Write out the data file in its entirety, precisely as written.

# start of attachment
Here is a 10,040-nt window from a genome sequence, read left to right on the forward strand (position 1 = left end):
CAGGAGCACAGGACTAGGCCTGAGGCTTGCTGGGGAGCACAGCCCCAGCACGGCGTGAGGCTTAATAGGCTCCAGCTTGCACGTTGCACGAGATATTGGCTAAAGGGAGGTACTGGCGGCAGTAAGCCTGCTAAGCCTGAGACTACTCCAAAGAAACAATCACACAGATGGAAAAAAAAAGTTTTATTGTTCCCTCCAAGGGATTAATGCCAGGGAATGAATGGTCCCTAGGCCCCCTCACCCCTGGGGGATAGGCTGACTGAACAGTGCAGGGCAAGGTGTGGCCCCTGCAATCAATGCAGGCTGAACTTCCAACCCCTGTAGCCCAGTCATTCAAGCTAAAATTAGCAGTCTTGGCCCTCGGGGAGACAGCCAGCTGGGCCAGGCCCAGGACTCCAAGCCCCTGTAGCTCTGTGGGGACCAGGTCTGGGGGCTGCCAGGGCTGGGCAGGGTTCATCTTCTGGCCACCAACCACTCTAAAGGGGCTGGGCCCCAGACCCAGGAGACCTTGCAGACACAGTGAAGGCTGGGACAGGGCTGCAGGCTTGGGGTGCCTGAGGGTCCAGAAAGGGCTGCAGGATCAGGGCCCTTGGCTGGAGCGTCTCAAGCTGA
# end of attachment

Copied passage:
Here is a 10,040-nt window from a genome sequence, read left to right on the forward strand (position 1 = left end):
CAGGAGCACAGGACTAGGCCTGAGGCTTGCTGGGGAGCACAGCCCCAGCACGGCGTGAGGCTTAATAGGCTCCAGCTTGCACGTTGCACGAGATATTGGCTAAAGGGAGGTACTGGCGGCAGTAAGCCTGCTAAGCCTGAGACTACTCCAAAGAAACAATCACACAGATGGAAAAAAAAAGTTTTATTGTTCCCTCCAAGGGATTAATGCCAGGGAATGAATGGTCCCTAGGCCCCCTCACCCCTGGGGGATAGGCTGACTGAACAGTGCAGGGCAAGGTGTGGCCCCTGCAATCAATGCAGGCTGAACTTCCAACCCCTGTAGCCCAGTCATTCAAGCTAAAATTAGCAGTCTTGGCCCTCGGGGAGACAGCCAGCTGGGCCAGGCCCAGGACTCCAAGCCCCTGTAGCTCTGTGGGGACCAGGTCTGGGGGCTGCCAGGGCTGGGCAGGGTTCATCTTCTGGCCACCAACCACTCTAAAGGGGCTGGGCCCCAGACCCAGGAGACCTTGCAGACACAGTGAAGGCTGGGACAGGGCTGCAGGCTTGGGGTGCCTGAGGGTCCAGAAAGGGCTGCAGGATCAGGGCCCTTGGCTGGAGCGTCTCAAGCTGA